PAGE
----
These objectives (or purpose) do not help us deal with the specifics for pro-active forest management.  They do not set into motion an aggressive effort to locate specific forested areas and trees we desire to preserve from development and place them into preservation, or conservation, areas.  The objectives do not help us regulate extremely poor tree maintenance and cutting practices which should be more regulated for the protection of the workers and the homeowners.  Since there are standards nationally recognized by the professional tree services in how to conduct proper tree care, why would you not require these standards on your property, or on city property? These existing objectives do not help us provide better information on planting trees correctly or provide adequate planting space and soil volume in city streets.  The objectives do not give us a tree inventory or direct us to forge a city-wide forest management plan.  How do we manage trees in alleyways, and around public utilities, or navigate through conflicts with our neighbors over a shared tree?  A tree dies on a vacated lot next to your home.  How is this addressed?  The sidewalk is buckling with the massive mature tree lifting slabs and pushing curbs.  Must you remove the tree?  There are answers to these problems but each situation is different and answers should be consistent.  But they are not found in this ordinance.

The urban forest community has many stories and there needs to be direction for the citizens of how to address them.  An ordinance will not provide all of these answers, but it can help establish parameters, benchmarks, and performance levels that everyone should follow, including - and especially - the City of Dallas.  Should we also pursue a Urban Forest Management Plan for the city?  This is an idea that has moved forward in many cities, including Austin, and will likely be discussed here for some time to come.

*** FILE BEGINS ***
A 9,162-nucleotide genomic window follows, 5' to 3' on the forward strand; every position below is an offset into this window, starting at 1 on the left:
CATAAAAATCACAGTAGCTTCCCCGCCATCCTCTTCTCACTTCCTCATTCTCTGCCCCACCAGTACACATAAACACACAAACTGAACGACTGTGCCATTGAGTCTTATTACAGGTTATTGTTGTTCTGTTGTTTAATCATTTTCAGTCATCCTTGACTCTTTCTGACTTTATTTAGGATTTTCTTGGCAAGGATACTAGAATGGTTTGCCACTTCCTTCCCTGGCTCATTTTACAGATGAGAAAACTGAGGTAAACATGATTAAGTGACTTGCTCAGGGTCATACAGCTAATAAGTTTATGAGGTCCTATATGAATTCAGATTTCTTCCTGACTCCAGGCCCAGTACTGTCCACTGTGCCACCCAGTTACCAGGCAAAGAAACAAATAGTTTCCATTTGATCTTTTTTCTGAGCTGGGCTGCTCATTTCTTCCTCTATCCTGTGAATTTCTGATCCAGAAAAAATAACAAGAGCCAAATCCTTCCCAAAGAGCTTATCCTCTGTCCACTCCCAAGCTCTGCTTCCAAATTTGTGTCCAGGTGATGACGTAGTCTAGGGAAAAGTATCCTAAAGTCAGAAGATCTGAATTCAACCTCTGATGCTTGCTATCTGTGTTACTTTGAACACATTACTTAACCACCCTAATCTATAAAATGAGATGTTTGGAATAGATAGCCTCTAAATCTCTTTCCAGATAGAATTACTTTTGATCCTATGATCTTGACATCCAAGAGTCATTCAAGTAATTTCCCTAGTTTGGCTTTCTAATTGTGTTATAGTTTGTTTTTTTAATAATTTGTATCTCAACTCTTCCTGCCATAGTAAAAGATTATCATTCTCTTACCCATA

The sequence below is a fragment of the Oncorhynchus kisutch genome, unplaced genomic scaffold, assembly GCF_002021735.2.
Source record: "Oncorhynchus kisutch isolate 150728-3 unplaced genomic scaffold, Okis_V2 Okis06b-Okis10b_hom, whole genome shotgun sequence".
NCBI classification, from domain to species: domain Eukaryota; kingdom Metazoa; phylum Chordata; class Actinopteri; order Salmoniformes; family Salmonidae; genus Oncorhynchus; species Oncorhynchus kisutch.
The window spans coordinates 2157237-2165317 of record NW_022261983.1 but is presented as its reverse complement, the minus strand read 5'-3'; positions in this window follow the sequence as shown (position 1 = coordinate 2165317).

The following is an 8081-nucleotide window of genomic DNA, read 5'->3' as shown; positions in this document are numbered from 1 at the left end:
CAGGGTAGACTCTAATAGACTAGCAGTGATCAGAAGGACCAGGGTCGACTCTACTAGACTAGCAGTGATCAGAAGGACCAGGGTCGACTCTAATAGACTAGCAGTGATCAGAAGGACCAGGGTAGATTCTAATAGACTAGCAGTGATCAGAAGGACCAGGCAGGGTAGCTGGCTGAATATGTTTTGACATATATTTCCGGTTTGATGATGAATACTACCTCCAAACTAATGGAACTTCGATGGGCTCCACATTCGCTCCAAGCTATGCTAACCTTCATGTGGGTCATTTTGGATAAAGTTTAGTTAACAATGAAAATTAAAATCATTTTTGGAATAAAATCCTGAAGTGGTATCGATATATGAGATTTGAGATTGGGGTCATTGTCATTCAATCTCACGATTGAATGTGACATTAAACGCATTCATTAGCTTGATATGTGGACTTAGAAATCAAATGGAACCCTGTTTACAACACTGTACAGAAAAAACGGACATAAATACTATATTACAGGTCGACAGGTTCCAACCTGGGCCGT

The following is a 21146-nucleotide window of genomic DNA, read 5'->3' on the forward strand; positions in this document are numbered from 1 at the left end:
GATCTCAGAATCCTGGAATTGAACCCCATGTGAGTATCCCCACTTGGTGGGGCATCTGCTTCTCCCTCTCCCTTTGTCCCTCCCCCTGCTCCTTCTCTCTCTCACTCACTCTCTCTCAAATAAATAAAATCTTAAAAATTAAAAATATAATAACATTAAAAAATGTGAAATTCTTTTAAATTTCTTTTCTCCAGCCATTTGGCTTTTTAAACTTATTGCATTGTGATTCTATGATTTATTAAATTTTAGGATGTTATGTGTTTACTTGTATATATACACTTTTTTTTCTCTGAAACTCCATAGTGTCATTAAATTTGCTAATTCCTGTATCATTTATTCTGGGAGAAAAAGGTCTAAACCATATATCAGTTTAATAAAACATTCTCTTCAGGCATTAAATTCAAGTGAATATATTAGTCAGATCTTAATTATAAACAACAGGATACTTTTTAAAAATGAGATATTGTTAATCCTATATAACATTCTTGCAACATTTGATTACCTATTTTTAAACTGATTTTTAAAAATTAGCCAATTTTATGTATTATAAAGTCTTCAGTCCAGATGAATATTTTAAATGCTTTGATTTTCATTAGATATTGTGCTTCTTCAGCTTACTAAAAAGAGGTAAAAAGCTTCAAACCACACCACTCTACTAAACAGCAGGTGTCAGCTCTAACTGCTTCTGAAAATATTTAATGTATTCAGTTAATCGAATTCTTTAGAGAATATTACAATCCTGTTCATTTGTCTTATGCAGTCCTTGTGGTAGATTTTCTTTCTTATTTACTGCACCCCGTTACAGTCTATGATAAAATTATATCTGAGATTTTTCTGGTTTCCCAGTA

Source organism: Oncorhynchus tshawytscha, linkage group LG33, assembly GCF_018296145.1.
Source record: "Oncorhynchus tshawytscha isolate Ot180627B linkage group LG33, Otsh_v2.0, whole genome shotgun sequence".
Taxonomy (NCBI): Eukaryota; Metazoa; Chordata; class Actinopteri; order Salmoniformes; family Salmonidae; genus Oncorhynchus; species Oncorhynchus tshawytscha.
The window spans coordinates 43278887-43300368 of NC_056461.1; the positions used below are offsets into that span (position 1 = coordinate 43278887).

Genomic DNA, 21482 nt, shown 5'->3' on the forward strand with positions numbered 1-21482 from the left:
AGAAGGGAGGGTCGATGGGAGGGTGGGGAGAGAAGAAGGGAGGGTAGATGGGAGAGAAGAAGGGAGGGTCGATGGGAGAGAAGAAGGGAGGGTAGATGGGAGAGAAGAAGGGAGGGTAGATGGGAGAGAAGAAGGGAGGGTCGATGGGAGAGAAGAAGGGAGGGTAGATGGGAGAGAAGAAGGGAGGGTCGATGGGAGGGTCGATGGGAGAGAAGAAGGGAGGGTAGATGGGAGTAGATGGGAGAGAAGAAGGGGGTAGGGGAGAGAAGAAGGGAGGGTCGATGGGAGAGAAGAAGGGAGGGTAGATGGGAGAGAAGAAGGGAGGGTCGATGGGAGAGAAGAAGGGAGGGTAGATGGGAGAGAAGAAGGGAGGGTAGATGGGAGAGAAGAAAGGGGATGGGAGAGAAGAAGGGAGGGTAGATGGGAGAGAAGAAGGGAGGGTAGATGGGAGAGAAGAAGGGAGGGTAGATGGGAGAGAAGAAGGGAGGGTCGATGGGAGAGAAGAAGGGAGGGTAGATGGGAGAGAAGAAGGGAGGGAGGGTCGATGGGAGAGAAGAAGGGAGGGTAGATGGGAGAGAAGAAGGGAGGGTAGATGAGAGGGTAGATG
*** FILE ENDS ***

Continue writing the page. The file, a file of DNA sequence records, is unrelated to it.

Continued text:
The door is open for discussion.  It is a moment to be positive and to seek creative answers to help the city move forward and prosper.  

Dallas Trees Library
The process of development with its alteration of the natural topography, vegetation, and creation of impervious cover can have a negative effect on the ecological balance of an area by causing increases in air temperatures and accelerating the processes of runoff, erosion, and sedimentation.  The economic base of the city can and should be protected through the preservation and enhancement of the unique natural beauty, environment, and vegetative space in this area.  Recognizing that the general objectives of this article are to promote and protect the health, safety, and welfare of the public, the city council further declares that this article is adopted for the following specific purposes:

          (1)     To aid in stabilizing the environment's ecological balance by contributing to the processes of air purification, oxygen regeneration, ground-water recharge, and storm water runoff retardation, while at the same time aiding in noise, glare, wind, and heat abatement.

          (2)     To provide visual buffering between land uses of differing character to alleviate the harshness of urban life.

          (3)     To enhance the beautification of the city.

          (4)     To safeguard and enhance property values and to protect public and private investment.

          (5)     To conserve energy.

          (6)     To provide habitat for wildlife.

          (7)     To encourage the preservation of large trees which, once removed, can be replaced only after generations.